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Often, people are confused into thinking that a “species” is a “kind.” But this isn’t necessarily so.
“Zonkeys, Ligers, and Wholphins, Oh My!” Although not exactly the same mantra that the travelers in the classic Wizard of Oz repeat, these names represent real life animals just the same. In fact, two of these strange-sounding animals, a zonkey and a zorse, can now be seen at the new Creation Museum petting zoo. But what exactly are these animals and how did they come to be? Are they new species? Can the Bible explain such a thing?
The first thing that needs to be addressed is: “What is a kind?” Often, people are confused into thinking that a “species” is a “kind.” But this isn’t necessarily so. A species is a man-made term used in the modern classification system. And frankly, the word species is difficult to define, whether one is a creationist or not! There is more on this word and its definition and relationship to “kinds” later in this chapter. The Bible uses the term “kind.” The Bible’s first use of this word (Hebrew: min) is found in Genesis 1 when God creates plants and animals “according to their kinds.” It is used again in Genesis 6 and 8 when God instructs Noah to take two of every kind of land-dwelling, air-breathing animal onto the ark and also in God’s command for the animals to reproduce after the Flood. A plain reading of the text infers that plants and animals were created to reproduce within the boundaries of their kind. Evidence to support this concept is clearly seen (or rather not seen) in our world today, as there are no reports of dats (dog + cat) or hows (horse + cow)! So a good rule of thumb is that if two things can breed together, then they are of the same created kind. It is a bit more complicated than this, but for the time being, this is a quick measure of a “kind.”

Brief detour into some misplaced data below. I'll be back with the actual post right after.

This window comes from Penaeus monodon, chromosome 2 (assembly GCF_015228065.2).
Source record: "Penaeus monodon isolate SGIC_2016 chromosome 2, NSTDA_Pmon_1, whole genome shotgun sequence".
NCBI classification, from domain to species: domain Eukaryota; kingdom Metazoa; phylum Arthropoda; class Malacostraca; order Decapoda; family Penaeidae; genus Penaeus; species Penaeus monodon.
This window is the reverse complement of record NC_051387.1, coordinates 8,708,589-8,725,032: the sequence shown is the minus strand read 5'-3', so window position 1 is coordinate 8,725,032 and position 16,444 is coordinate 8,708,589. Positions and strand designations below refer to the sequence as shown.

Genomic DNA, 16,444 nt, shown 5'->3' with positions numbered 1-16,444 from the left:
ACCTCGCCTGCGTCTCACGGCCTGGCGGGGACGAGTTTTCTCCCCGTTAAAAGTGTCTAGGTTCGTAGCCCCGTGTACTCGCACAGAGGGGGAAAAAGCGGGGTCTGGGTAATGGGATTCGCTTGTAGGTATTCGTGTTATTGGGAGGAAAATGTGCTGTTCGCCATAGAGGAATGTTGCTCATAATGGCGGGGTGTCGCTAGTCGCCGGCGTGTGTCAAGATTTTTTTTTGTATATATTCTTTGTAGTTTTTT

As an example, dogs can easily breed with one another, whether wolves, dingoes, coyotes, or domestic dogs. When dogs breed together, you get dogs; so there is a dog kind. It works the same with chickens. There are several breeds of chickens, but chickens breed with each other and you still get chickens. So there is a chicken kind. The concept is fairly easy to understand.
But in today’s culture, where evolution and millions of years are taught as fact, many people have been led to believe that animals and plants (that are classed as a specific “species”) have been like this for tens of thousands of years and perhaps millions of years. So when they see things like lions or zebras, they think they have been like this for an extremely long time.
From a biblical perspective, though, land animals like wolves, zebras, sheep, lions, and so on have at least two ancestors that lived on Noah’s ark, only about 4,300 years ago. These animals have undergone many changes since that time. But dogs are still part of the dog kind, cats are still part of the cat kind, and so on. God placed variety within the original kinds, and other variation has occurred since the Fall due to genetic alterations.